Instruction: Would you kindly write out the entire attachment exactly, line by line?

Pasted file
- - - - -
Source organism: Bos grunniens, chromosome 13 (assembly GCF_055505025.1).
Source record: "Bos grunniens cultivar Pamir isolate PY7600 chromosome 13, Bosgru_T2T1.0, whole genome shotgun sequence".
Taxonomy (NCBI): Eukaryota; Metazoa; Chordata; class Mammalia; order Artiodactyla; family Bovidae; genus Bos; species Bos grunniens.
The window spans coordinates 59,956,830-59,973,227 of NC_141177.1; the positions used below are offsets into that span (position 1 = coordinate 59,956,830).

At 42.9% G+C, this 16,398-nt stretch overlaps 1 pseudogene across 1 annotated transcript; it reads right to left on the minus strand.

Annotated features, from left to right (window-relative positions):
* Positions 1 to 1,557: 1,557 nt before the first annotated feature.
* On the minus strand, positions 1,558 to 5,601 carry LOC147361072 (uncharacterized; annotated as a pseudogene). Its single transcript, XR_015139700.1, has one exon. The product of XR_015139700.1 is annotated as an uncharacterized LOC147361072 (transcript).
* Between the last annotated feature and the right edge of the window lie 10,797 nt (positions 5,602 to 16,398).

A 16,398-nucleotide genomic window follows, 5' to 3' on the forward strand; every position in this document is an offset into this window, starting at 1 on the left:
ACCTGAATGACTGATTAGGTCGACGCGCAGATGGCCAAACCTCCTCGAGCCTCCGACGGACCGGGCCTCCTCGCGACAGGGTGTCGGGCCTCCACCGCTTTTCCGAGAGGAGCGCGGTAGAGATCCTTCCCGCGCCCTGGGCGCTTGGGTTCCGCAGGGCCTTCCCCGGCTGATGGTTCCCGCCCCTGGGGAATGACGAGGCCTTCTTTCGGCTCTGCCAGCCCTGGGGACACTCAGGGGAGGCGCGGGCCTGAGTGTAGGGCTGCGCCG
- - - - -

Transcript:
Source organism: Bos grunniens, chromosome 13 (assembly GCF_055505025.1).
Source record: "Bos grunniens cultivar Pamir isolate PY7600 chromosome 13, Bosgru_T2T1.0, whole genome shotgun sequence".
Taxonomy (NCBI): Eukaryota; Metazoa; Chordata; class Mammalia; order Artiodactyla; family Bovidae; genus Bos; species Bos grunniens.
The window spans coordinates 59,956,830-59,973,227 of NC_141177.1; the positions used below are offsets into that span (position 1 = coordinate 59,956,830).

At 42.9% G+C, this 16,398-nt stretch overlaps 1 pseudogene across 1 annotated transcript; it reads right to left on the minus strand.

Annotated features, from left to right (window-relative positions):
* Positions 1 to 1,557: 1,557 nt before the first annotated feature.
* On the minus strand, positions 1,558 to 5,601 carry LOC147361072 (uncharacterized; annotated as a pseudogene). Its single transcript, XR_015139700.1, has one exon. The product of XR_015139700.1 is annotated as an uncharacterized LOC147361072 (transcript).
* Between the last annotated feature and the right edge of the window lie 10,797 nt (positions 5,602 to 16,398).

A 16,398-nucleotide genomic window follows, 5' to 3' on the forward strand; every position in this document is an offset into this window, starting at 1 on the left:
ACCTGAATGACTGATTAGGTCGACGCGCAGATGGCCAAACCTCCTCGAGCCTCCGACGGACCGGGCCTCCTCGCGACAGGGTGTCGGGCCTCCACCGCTTTTCCGAGAGGAGCGCGGTAGAGATCCTTCCCGCGCCCTGGGCGCTTGGGTTCCGCAGGGCCTTCCCCGGCTGATGGTTCCCGCCCCTGGGGAATGACGAGGCCTTCTTTCGGCTCTGCCAGCCCTGGGGACACTCAGGGGAGGCGCGGGCCTGAGTGTAGGGCTGCGCCG